Weeks of death threats appeared to come to grisly fruition on the evening of Dec. 14, when Francisco Nava, 23, a Princeton University junior, arrived at the University Medical Center with his face bruised and bloodied, exhibiting the signs of a concussion. According to the story he told police, Nava, an officer of the Anscombe Society, a prominent conservative social values advocacy group on campus, had been on his way to see a local high school student he mentors when two men, both towering above six feet and dressed in black clothes and ski caps, grabbed him from behind. Holding him against a wall, Nava said, they hit his head repeatedly against the bricks. "Eventually I just blacked out," Nava told the Daily Princetonian. The only catch? The whole story was a hoax.
On Monday Dec. 17, Nava admitted to writing the e-mail threats "we are watching you all. we will destroy you... you will suffer," he wrote to himself and three other Anscombe members. Another recipient of the message: outspoken conservative politics professor Robert George, a member of President Bush's Council on Bioethics, who had taught Nava in two classes, written him a letter of recommendation and recently agreed to act as his academic adviser. He also confessed to fabricating the assault on himself. He inflicted his own wounds, pummeling himself on the face, scraping his head against a brick wall and breaking a glass bottle over his head. Princeton Township Detective Sergeant Ernie Silagyi, who is investigating the case, cites "underlying personal reasons." But Nava's story also points to similar incidents mostly attached to heated political debates or controversies at other campuses.
For example, in 2001, a gay student at the College of New Jersey faked death threats to himself and other members of a pro-gay rights student group. In 2004, a professor at Claremont-McKenna College vandalized her own car and spray-painted it with racist and sexist epithets. Last month, a freshman at George Washington University confessed to drawing swastikas on the door of her own dorm room.
As it turned out as the investigation got under way, Nava himself had been found guilty of fabricating hate speech against himself while at prep school at Groton. That past record would help undo him. But it was not discovered until the hoax had roiled the entire Princeton campus.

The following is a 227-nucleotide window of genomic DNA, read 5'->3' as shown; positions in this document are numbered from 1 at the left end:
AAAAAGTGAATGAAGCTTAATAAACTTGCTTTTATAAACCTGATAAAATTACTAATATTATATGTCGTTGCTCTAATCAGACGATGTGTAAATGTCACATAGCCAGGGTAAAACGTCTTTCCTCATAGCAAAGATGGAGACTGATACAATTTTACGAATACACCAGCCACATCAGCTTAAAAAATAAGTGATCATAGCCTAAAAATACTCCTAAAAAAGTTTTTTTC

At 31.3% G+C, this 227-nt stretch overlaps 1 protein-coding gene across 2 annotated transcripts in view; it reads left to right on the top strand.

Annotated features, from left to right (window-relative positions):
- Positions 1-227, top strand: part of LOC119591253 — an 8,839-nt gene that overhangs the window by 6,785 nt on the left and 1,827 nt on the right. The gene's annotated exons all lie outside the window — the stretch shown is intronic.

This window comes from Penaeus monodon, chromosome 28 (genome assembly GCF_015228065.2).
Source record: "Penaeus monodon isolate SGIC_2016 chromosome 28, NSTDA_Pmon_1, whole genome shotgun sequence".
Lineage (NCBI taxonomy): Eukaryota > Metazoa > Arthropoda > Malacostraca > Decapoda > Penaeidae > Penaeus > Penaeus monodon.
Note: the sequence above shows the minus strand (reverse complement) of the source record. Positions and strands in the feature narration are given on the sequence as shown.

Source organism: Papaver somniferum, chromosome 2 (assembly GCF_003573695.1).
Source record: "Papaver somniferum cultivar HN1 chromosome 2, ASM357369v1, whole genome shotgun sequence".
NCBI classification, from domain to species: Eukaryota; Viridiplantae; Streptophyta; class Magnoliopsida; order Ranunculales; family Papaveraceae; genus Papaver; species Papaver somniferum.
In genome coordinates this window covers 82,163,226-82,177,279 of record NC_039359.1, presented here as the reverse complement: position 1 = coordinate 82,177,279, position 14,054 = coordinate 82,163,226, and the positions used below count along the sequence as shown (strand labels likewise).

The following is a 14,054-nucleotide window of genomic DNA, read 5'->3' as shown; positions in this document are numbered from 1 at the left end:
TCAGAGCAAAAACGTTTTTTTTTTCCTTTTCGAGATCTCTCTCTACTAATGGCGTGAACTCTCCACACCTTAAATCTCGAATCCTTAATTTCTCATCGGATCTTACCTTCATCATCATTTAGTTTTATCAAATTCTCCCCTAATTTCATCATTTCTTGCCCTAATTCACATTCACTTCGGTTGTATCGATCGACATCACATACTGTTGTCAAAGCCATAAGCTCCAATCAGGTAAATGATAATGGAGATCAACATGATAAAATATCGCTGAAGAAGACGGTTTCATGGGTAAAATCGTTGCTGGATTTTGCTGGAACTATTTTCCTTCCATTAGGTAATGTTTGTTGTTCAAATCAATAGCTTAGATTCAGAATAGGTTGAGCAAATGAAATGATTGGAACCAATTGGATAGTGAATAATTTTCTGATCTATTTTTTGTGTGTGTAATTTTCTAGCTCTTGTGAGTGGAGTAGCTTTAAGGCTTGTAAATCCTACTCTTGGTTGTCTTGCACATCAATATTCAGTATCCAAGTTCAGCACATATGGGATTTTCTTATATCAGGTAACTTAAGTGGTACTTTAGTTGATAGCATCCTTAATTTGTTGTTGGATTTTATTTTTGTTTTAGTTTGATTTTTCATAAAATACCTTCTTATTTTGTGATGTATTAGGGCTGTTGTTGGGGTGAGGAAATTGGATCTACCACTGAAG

The hoax began in the fall when Nava joined the Anscombe Society and began loudly spouting his conservative views. He claimed that soon after he received an anonymous note stuffed into his mailbox in the Frist Campus Center, reading: "YOU HAVE FOUND THE WRONG CAUSE." He told University police that the threat resurfaced after he wrote a November 9th op-ed in the Princetonian decrying the ready availability of condoms on campus. A week later, he said, a third threat appeared in his mailbox. On Dec. 12, five death threats surfaced and Princeton was in an uproar.
The alleged assault was "part of a pattern designed to silence members of our community who speak out against the hookup culture and sexual liberationist ideology," wrote a student columnist, Brandon McGinley. Says Sherif Gergis, a senior and former Anscome president: "We saw conservative bloggers start to capitalize on this, saying, 'Look at the politically motivated indifference.'"
Gergis, who was also one of the e-mail recipients, says he had brushed off the threat until he got a call on Dec. 14 from Prof. George: Nava had been assaulted and was at the University Medical Center. At the hospital, Nava explained his story. "He described to us, in really creepy detail in retrospect, how it supposedly happened," Gergis recalled. "He said, 'Their breath was so distinctive; if I could only smell everybody's breath, I would be able to pick them out.'" George added that they had no reason to doubt Nava's story. Nava, he said, was a residential college adviser, Religious Life Council member and a good student who seemed to be "a person of good character. I had no reason to think otherwise."
But a couple of days later, George, Gergis and the other email recipients learned about the Groton hoax and confronted Nava, who admitted to faking the incident in high school but insisted that this time "was different." Still, the others were stuck on the fact that there were actually two sets of death threats sent on Dec. 12: one caught by the University's spam filter and another, sent successfully, thirty minutes later. "I wondered how the sender would have known that the first message was caught by the filter," Gergis says, "unless he was one of the recipients." On Dec. 17, Detectives Silagyi and Flanders sat Nava down for a second interview to review "inconsistencies" in his story based on their own investigations over the previous few days. This time, Nava cracked.
Now he may face charges of filing a false police report, the equivalent of a misdemeanor, and possible expulsion. Princeton's administration initially came under some criticism for not responding vocally to the incident. Students and professors are now praising the University's measured response. "Princeton's name is not stained in the way that Duke's name is stained because the folks at Duke rushed to conclusions before they had completed the investigation," says George. "We didn't do that." "Our priority," says Cass Cliatt, a University spokesperson, "is to substantiate any reports before determining a course of action, while at the same time recognizing the need to provide support to the members of our community. It's very concerning that a student would fabricate such matters."